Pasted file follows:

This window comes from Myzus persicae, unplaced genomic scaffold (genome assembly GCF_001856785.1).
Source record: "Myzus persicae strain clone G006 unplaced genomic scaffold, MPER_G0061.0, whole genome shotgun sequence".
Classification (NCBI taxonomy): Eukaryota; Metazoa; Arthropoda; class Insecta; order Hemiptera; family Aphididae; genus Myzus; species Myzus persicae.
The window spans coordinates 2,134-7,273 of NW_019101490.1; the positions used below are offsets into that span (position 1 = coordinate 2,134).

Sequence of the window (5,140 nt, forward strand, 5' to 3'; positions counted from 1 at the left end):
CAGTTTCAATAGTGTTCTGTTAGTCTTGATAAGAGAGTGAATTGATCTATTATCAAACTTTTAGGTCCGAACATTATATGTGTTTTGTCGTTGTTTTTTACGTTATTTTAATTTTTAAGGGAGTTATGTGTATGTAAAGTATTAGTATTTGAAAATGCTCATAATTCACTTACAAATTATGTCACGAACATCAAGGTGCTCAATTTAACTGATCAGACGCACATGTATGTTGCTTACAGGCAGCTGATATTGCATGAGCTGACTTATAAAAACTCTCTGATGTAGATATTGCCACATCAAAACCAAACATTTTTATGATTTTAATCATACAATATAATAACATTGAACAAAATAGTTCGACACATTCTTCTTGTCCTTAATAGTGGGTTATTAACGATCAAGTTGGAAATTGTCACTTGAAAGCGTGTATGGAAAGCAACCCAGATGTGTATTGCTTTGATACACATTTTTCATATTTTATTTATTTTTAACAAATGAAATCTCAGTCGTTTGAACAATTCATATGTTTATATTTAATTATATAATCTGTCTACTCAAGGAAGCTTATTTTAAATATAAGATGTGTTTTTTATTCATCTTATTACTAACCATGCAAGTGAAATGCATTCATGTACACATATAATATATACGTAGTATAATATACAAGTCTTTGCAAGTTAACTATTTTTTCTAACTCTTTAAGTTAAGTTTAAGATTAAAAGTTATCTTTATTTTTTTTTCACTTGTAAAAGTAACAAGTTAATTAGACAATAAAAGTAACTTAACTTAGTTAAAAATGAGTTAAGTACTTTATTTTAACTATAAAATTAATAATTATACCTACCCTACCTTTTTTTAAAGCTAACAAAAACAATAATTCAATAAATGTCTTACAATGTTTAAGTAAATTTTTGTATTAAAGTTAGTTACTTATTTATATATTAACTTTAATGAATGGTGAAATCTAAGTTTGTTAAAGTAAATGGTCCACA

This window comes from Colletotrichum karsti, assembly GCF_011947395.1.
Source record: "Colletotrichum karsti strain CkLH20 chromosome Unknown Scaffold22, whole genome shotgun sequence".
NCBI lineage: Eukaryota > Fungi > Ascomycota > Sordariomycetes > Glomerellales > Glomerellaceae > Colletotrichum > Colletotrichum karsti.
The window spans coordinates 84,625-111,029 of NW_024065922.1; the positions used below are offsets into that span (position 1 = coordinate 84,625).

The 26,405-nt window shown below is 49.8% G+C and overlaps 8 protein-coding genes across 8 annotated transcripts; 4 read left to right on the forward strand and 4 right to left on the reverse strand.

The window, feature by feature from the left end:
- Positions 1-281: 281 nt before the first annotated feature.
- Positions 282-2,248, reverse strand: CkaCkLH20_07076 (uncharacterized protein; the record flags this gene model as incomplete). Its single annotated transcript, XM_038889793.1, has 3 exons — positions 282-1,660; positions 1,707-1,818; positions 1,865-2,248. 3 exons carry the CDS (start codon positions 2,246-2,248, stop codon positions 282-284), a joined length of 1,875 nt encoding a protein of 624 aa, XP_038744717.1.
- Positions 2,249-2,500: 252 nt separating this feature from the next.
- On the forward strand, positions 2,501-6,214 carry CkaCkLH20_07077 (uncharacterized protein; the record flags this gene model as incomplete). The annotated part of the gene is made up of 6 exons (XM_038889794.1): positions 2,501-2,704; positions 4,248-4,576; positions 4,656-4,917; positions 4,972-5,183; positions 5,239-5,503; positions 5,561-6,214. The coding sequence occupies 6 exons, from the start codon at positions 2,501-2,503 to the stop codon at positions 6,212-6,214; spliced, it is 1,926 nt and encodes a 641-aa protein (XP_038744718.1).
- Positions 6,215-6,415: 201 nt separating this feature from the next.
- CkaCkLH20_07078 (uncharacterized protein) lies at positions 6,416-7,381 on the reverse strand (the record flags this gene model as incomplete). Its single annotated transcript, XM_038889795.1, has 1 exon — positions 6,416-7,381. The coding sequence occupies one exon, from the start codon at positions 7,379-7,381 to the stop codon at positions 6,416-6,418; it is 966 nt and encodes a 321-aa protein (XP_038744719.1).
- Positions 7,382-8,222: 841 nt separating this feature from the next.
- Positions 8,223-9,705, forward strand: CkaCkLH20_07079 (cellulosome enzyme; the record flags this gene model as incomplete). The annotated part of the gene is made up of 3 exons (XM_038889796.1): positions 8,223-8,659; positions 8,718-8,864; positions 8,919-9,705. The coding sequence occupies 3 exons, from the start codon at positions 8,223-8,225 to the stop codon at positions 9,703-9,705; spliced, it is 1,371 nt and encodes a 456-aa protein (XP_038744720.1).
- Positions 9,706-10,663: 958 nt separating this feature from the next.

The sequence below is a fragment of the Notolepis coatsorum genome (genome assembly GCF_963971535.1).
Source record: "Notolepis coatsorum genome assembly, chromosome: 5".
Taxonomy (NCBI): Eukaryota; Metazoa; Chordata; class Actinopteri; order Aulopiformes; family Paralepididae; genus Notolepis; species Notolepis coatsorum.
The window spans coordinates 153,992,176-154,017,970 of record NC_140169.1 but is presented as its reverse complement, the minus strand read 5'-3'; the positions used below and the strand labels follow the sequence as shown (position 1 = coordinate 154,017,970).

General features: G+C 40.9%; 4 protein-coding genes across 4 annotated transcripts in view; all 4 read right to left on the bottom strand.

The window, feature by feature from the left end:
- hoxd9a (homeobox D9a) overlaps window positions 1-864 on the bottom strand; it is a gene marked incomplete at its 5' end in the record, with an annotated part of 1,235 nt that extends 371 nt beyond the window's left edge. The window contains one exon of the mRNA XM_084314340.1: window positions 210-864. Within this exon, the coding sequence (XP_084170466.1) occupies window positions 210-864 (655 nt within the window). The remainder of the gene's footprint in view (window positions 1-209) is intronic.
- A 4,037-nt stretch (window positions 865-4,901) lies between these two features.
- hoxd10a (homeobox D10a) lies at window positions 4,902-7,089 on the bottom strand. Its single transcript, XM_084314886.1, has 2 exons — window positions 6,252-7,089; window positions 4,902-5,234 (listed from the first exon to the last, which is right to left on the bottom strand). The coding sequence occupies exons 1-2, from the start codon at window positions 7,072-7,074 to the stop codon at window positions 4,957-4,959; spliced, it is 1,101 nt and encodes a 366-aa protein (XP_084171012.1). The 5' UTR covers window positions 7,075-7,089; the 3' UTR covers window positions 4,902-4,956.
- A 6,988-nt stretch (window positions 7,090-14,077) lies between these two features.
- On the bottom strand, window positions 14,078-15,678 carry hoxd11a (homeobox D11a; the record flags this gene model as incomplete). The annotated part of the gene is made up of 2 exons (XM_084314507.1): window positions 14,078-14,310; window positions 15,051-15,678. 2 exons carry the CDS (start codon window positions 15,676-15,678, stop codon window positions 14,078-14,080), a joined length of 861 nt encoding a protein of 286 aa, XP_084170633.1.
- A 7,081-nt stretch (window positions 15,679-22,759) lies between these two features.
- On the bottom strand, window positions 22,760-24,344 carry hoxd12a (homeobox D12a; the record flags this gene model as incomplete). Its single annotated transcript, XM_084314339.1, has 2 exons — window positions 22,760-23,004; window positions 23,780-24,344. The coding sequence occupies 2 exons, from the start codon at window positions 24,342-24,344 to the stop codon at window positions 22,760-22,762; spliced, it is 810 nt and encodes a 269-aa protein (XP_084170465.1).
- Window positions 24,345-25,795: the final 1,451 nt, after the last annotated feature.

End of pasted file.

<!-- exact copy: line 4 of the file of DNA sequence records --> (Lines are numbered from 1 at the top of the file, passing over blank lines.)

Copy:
The window spans coordinates 2,134-7,273 of NW_019101490.1; the positions used below are offsets into that span (position 1 = coordinate 2,134).